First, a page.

Gerald Nagler Interview: Conversations with History; Institute of International Studies, UC Berkeley
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When did you decide to take up human rights as a vocation?
Things just happen in life. A friend who happens to be the chief rabbi in Sweden, who is an American, who has, by the way, revitalized the Jewish life in Sweden fantastically -- and I point out that he is my friend, not my rabbi, because I am not religious, and he would never ask me to come to synagogue or anything like that. But one day he asked me if I could get involved in the situation for the [Russian] Jews, the so-called refuseniks.
And his name?
I didn't think that was a good idea, because I don't speak Russian, I don't speak Hebrew, I hardly understand Yiddish. So I said, "This is not my thing." But he said, "I think you should go and look."
This would have been what year?
That must have been 1977. And I went.
To the Soviet Union?
To the Soviet Union. And I had the great privilege of meeting these fantastic personalities, Andrei Sakharov, Jelena Bonner, Meiman, Lerner, etc., who made it very clear to me how serious the situation was. You can compare it in many ways to the situation in general discrimination and in discrimination of the Jews in Germany after 1933.
Describe for us your first meeting with Sakharov. Did you know who he was, and his importance? Was he internationally known at the time?
Yes, he was already. That was why I was asked by friends, that "if you go, you should meet so and so, and maybe he will explain to you the situation," which [the refuseniks] did. They have a fantastic overview of the political/social situation in their country, because they had this network which scientists have.
Now, Sakharov and the others -- let's explicate their argument. He sensitized you to the political condition of people like himself and of the Jews in the Soviet Union. Was he asking your aid in calling this to the world's attention?
First, of all, I think we should make a distinction; there were really two groups. One was the refusenik group. Those were very distinguished, and also less distinguished, but the leading group was this group of scientists, who felt the discrimination, and whose children were not allowed to be educated, etc.
And these were Jews.
These were Jews, yes. And they, the so-called refuseniks, wanted to leave the country. By having declared this, and having asked for exit visas which they were refused, they said, "We have no moral right to ask for changes in the system. We want our rights to leave the country. Let us go. Let us go home." That was their fact.
Then there were the dissident groups. They wanted to fight, and they did fight for human right, civil rights, democracy, a change in the system. Some of these two groups overlapped. But still, in thinking, we should distinguish between the two groups.
Now, after this meeting, what did you then go back to your country and do about it?
We organized ourselves in Sweden and in many other countries, but Sweden was a good base because it's neutral, it's close to the Soviet Union, easy and relatively cheap to travel, and we were, in a way, in a privileged situation in relation to the authorities in the Soviet Union. So we organized ourselves in order to try to, as you say, put it to the attention of the world. We concentrated on three groups: scientists, politicians, and lawyers --prominent people in these three fields. And in order to make [people] aware, we took them along to visit.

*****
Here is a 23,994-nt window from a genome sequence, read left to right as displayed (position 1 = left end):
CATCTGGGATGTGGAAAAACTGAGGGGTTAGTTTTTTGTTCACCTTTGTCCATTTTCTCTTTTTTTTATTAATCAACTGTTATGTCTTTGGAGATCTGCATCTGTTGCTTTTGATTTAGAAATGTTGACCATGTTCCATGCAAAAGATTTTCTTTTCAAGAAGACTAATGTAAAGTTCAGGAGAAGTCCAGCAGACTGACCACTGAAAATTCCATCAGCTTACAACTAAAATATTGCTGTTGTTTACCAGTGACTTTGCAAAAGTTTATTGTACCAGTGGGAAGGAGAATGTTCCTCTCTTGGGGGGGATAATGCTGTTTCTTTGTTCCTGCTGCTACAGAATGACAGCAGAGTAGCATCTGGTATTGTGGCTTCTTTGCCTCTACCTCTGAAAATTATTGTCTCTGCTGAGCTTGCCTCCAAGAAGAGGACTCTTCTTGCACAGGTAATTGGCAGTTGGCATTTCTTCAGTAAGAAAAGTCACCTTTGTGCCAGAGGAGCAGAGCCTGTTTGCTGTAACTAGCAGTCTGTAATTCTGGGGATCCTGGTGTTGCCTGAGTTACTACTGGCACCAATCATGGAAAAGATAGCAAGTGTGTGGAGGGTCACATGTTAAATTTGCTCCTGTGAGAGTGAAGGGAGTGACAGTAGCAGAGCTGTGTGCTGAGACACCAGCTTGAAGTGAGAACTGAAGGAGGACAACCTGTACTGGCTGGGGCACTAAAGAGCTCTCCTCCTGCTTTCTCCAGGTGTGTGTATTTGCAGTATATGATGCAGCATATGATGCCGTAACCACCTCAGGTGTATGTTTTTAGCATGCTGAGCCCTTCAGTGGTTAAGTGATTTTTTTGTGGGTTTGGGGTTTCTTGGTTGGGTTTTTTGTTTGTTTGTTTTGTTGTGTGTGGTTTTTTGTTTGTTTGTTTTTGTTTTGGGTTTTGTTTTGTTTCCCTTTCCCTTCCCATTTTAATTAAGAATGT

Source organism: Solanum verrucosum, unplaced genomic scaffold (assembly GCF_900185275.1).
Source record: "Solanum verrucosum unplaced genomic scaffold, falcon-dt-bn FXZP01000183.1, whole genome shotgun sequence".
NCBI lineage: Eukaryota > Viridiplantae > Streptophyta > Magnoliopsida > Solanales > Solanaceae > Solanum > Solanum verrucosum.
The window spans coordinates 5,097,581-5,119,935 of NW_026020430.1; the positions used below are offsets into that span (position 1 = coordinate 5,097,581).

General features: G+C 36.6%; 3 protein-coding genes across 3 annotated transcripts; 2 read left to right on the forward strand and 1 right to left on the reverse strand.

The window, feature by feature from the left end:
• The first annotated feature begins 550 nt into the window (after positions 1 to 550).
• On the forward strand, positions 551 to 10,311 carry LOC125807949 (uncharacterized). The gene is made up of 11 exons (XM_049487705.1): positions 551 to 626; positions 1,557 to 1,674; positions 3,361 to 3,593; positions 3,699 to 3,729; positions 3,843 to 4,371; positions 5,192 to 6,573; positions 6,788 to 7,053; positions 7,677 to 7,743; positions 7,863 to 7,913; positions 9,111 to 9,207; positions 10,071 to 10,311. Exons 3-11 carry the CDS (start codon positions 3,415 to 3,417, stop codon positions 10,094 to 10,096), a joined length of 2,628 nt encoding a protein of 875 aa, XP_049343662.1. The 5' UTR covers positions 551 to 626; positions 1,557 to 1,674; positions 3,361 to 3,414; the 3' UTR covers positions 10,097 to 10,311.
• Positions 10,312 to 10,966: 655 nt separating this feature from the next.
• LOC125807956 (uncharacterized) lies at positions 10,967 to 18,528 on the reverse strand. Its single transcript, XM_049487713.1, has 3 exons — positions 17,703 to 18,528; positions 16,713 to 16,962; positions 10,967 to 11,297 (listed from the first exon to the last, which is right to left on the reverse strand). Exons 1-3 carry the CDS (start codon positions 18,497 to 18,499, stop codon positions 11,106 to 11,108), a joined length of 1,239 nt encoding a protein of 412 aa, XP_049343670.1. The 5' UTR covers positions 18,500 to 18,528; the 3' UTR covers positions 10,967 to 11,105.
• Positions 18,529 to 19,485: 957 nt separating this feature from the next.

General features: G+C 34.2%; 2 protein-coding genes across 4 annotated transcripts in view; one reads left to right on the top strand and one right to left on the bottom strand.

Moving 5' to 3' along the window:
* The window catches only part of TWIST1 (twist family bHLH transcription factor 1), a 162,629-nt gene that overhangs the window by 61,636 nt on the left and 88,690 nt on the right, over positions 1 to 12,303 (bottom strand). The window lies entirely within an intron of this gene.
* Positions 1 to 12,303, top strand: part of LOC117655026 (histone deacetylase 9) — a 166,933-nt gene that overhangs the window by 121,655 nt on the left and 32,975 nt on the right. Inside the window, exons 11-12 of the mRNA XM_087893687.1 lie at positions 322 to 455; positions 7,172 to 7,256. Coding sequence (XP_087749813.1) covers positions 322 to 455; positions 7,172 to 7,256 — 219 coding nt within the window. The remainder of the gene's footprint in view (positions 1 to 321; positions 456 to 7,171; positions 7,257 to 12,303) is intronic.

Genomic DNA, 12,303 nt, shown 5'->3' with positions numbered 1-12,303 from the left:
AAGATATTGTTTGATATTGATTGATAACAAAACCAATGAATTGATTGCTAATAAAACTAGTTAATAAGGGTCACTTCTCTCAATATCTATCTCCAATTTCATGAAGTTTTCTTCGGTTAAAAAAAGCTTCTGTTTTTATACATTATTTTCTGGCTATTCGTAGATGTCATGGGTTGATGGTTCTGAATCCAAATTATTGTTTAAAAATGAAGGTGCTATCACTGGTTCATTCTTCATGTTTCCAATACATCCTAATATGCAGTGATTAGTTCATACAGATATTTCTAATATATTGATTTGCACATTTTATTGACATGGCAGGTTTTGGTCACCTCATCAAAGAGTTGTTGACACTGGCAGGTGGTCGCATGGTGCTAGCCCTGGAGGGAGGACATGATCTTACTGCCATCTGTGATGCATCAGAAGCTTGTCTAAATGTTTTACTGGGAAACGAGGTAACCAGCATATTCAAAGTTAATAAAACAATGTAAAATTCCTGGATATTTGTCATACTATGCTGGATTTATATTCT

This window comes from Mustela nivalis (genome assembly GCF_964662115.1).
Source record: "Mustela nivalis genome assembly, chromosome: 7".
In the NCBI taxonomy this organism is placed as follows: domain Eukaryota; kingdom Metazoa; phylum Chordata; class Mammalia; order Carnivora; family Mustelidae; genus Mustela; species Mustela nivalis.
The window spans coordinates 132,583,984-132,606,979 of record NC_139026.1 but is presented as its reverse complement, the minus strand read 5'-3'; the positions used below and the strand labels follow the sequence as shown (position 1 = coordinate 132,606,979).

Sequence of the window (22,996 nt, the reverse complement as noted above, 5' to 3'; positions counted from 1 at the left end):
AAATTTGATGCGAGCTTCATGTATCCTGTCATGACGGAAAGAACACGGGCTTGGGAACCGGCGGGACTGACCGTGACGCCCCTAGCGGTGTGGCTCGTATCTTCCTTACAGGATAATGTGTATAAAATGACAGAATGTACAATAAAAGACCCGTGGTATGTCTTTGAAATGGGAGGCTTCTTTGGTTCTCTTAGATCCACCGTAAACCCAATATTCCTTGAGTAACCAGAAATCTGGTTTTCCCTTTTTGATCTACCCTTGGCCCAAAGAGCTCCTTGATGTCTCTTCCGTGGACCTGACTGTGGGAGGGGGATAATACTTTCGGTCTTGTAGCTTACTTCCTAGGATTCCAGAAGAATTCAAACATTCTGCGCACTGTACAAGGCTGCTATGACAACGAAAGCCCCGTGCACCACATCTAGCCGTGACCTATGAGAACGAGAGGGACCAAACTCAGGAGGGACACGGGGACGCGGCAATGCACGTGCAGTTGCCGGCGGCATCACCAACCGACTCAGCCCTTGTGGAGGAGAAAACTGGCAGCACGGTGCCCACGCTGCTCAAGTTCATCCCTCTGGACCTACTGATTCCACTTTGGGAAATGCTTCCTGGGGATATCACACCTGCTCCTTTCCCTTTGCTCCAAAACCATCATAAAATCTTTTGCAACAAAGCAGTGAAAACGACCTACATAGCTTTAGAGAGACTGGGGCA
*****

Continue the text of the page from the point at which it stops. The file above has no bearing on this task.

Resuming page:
The scientists played an important role because they kept alive this international network of scientists, which they already originally had. They made sort of "kitchen seminars" in their field, because they needed those intellectual stimulants, because they had all lost their jobs and had been kicked out. So it was a good way for them to know that people [were thinking] of [them], and gave them the intellectual gymnastic.
So the scientists that you brought over ran tutorials.
That was the scientists. The politicians we brought in order for them to put it on the political agenda back home in Sweden's Parliament, and the Council of Europe, and other international organizations. And the lawyers, in order to do the same thing also in the lawyer community.
So when you came back, was there an infrastructure that you created to do this, or was it just friends?
It wasn't me, we were a whole group ...
A whole group, right.
... who created such an infrastructure, and it was created in many other countries. But I think that Sweden played a rather important role in this.
And also, there was another thing, and that was more on the Jewish side, to bring Jewish books, prayer books, and so on. Those had to be smuggled in.
Now, the organization in Sweden was essentially a collection of committees that existed in these various countries -- or were the committees in, for example, Czechoslovakia, was that run by the dissidents there themselves?
Let's talk first about this, let's say, the Jewish part. That was, of course, only in the West. Committees which supported the refuseniks sent people, they gave the moral, political, also a little legal support, and they bought the books. Some of this was initiated in Israel, but all these committees were independent.
The dissident movement, from my point of view, that came in later. Because I had been involved in this support for the refuseniks for a couple of years, I was approached by Aryeh Neier, who is now the president of the Soros organization, but at that time was in charge of Helsinki Watch, which later developed into Human Rights Watch. He went around in Europe asking Europeans to also organize Helsinki groups, fighting for what was in the Helsinki Final Act, which means respect for human rights. And that came later.
That came later. About what year?